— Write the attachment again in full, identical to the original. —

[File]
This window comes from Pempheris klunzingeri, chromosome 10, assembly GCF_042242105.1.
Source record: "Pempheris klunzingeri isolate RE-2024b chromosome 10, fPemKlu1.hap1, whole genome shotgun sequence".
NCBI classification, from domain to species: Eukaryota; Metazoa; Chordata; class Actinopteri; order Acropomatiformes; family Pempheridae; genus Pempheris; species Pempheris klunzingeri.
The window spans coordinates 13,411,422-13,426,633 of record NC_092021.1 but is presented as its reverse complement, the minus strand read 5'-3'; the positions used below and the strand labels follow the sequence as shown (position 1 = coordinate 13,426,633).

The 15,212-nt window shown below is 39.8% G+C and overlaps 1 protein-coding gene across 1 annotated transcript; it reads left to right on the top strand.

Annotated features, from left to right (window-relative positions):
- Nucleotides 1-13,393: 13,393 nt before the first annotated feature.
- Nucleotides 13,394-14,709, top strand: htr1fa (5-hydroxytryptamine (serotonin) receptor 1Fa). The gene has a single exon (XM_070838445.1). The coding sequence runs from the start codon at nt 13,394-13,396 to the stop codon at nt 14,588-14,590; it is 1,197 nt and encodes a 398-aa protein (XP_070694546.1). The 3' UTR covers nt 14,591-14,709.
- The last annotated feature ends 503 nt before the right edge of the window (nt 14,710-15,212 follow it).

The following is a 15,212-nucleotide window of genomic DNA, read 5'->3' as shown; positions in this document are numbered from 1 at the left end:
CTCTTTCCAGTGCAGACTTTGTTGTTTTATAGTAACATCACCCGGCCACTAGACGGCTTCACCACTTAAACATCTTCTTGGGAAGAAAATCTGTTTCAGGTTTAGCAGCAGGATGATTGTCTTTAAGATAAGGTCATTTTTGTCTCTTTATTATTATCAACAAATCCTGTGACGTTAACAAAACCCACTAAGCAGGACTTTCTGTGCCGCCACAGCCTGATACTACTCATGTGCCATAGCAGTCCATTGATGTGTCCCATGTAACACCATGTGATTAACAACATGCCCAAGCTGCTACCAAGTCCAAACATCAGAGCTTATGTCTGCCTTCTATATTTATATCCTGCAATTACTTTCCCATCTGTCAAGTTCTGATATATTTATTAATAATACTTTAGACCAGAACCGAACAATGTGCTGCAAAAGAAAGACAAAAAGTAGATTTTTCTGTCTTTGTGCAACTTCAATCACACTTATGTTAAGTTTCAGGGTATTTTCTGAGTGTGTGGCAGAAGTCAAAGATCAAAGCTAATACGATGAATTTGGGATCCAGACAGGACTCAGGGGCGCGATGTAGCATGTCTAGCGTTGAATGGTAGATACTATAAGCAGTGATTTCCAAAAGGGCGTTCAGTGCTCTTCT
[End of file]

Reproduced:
This window comes from Pempheris klunzingeri, chromosome 10, assembly GCF_042242105.1.
Source record: "Pempheris klunzingeri isolate RE-2024b chromosome 10, fPemKlu1.hap1, whole genome shotgun sequence".
NCBI classification, from domain to species: Eukaryota; Metazoa; Chordata; class Actinopteri; order Acropomatiformes; family Pempheridae; genus Pempheris; species Pempheris klunzingeri.
The window spans coordinates 13,411,422-13,426,633 of record NC_092021.1 but is presented as its reverse complement, the minus strand read 5'-3'; the positions used below and the strand labels follow the sequence as shown (position 1 = coordinate 13,426,633).

The 15,212-nt window shown below is 39.8% G+C and overlaps 1 protein-coding gene across 1 annotated transcript; it reads left to right on the top strand.

Annotated features, from left to right (window-relative positions):
- Nucleotides 1-13,393: 13,393 nt before the first annotated feature.
- Nucleotides 13,394-14,709, top strand: htr1fa (5-hydroxytryptamine (serotonin) receptor 1Fa). The gene has a single exon (XM_070838445.1). The coding sequence runs from the start codon at nt 13,394-13,396 to the stop codon at nt 14,588-14,590; it is 1,197 nt and encodes a 398-aa protein (XP_070694546.1). The 3' UTR covers nt 14,591-14,709.
- The last annotated feature ends 503 nt before the right edge of the window (nt 14,710-15,212 follow it).

The following is a 15,212-nucleotide window of genomic DNA, read 5'->3' as shown; positions in this document are numbered from 1 at the left end:
CTCTTTCCAGTGCAGACTTTGTTGTTTTATAGTAACATCACCCGGCCACTAGACGGCTTCACCACTTAAACATCTTCTTGGGAAGAAAATCTGTTTCAGGTTTAGCAGCAGGATGATTGTCTTTAAGATAAGGTCATTTTTGTCTCTTTATTATTATCAACAAATCCTGTGACGTTAACAAAACCCACTAAGCAGGACTTTCTGTGCCGCCACAGCCTGATACTACTCATGTGCCATAGCAGTCCATTGATGTGTCCCATGTAACACCATGTGATTAACAACATGCCCAAGCTGCTACCAAGTCCAAACATCAGAGCTTATGTCTGCCTTCTATATTTATATCCTGCAATTACTTTCCCATCTGTCAAGTTCTGATATATTTATTAATAATACTTTAGACCAGAACCGAACAATGTGCTGCAAAAGAAAGACAAAAAGTAGATTTTTCTGTCTTTGTGCAACTTCAATCACACTTATGTTAAGTTTCAGGGTATTTTCTGAGTGTGTGGCAGAAGTCAAAGATCAAAGCTAATACGATGAATTTGGGATCCAGACAGGACTCAGGGGCGCGATGTAGCATGTCTAGCGTTGAATGGTAGATACTATAAGCAGTGATTTCCAAAAGGGCGTTCAGTGCTCTTCT